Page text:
April 30 (Bloomberg) -- China’s Communist Party expelled a former deputy party secretary of Sichuan province for taking bribes, pressing ahead with an anti-corruption campaign that’s targeted officials linked to ex-security chief Zhou Yongkang.
Li Chuncheng “used his position to seek gains for other people” and his wrongdoing “caused huge financial losses for the country,” according to a statement posted yesterday on the website of the party’s Central Commission for Discipline Inspection. Li’s case will be transferred to the judicial system and the party has confiscated his illegal gains, according to the statement.
The expulsion was expected after China’s anti-corruption watchdog said in December that it was probing Li, who served as deputy party secretary for Chengdu, Sichuan’s capital, when Zhou held the province’s top party position.
At least five people with ties to Zhou have been put under party investigation over graft allegations. The probe against Zhou is in its “final stage,” the South China Morning Post reported on Jan. 29, citing two unidentified people who received the information.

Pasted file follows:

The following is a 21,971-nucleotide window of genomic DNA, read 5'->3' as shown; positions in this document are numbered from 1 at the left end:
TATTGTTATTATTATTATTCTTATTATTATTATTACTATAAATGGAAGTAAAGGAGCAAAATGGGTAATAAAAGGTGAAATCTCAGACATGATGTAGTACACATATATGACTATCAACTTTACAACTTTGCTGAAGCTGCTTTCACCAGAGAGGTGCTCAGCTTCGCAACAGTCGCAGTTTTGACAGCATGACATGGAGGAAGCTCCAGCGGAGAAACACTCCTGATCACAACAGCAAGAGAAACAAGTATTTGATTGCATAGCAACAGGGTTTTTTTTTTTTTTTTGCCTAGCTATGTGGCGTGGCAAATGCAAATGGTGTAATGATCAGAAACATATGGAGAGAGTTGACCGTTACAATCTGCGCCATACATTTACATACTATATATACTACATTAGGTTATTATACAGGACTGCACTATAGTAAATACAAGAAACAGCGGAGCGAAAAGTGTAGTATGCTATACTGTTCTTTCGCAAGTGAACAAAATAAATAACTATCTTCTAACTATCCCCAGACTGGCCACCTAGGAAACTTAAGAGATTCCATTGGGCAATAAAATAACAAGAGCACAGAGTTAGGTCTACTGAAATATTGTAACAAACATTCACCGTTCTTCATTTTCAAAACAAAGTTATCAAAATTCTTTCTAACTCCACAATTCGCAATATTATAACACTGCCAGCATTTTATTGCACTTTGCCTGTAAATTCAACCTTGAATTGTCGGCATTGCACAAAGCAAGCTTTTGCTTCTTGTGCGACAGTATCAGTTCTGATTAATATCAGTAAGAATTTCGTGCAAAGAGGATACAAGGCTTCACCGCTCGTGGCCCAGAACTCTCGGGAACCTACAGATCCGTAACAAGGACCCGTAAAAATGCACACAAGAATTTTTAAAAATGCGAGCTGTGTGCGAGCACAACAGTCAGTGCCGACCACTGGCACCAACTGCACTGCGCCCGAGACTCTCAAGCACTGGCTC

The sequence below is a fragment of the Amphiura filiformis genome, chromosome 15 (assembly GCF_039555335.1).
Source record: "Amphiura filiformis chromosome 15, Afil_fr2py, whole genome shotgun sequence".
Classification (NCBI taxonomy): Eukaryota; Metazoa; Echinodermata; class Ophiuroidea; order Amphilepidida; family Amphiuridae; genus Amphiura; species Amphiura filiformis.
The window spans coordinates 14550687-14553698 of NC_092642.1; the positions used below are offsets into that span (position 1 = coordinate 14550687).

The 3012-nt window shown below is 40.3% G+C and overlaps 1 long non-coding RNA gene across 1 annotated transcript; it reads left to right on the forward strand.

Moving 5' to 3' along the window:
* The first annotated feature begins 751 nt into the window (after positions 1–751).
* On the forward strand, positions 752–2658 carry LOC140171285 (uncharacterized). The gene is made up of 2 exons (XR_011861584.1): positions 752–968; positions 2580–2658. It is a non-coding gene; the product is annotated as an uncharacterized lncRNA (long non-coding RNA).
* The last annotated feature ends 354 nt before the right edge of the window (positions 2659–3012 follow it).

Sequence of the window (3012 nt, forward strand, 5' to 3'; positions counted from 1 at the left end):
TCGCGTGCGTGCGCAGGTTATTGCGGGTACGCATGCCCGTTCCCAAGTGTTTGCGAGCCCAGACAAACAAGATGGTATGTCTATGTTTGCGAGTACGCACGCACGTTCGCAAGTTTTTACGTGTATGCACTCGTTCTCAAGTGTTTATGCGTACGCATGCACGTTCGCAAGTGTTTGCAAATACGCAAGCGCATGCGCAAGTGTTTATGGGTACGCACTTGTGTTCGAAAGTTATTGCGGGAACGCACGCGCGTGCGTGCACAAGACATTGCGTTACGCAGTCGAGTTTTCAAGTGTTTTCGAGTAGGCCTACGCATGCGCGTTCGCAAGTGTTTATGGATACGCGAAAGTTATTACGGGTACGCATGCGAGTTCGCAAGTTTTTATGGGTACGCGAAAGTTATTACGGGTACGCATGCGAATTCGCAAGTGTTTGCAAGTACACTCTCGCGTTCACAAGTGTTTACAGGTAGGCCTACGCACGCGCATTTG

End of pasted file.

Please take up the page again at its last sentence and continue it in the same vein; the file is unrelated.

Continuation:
Li’s wife and daughter took cash and property bribes, and Li took advantage of his post to seek profits for his brother’s business, the official Xinhua News Agency said yesterday. The discipline commission called him “corrupt and degenerate,” according to Xinhua.
Other officials linked to Zhou who have lost their jobs include Li Dongsheng, the former deputy public security minister, and Jiang Jiemin, former head of China’s state-owned assets watchdog and ex-chairman of PetroChina Co.
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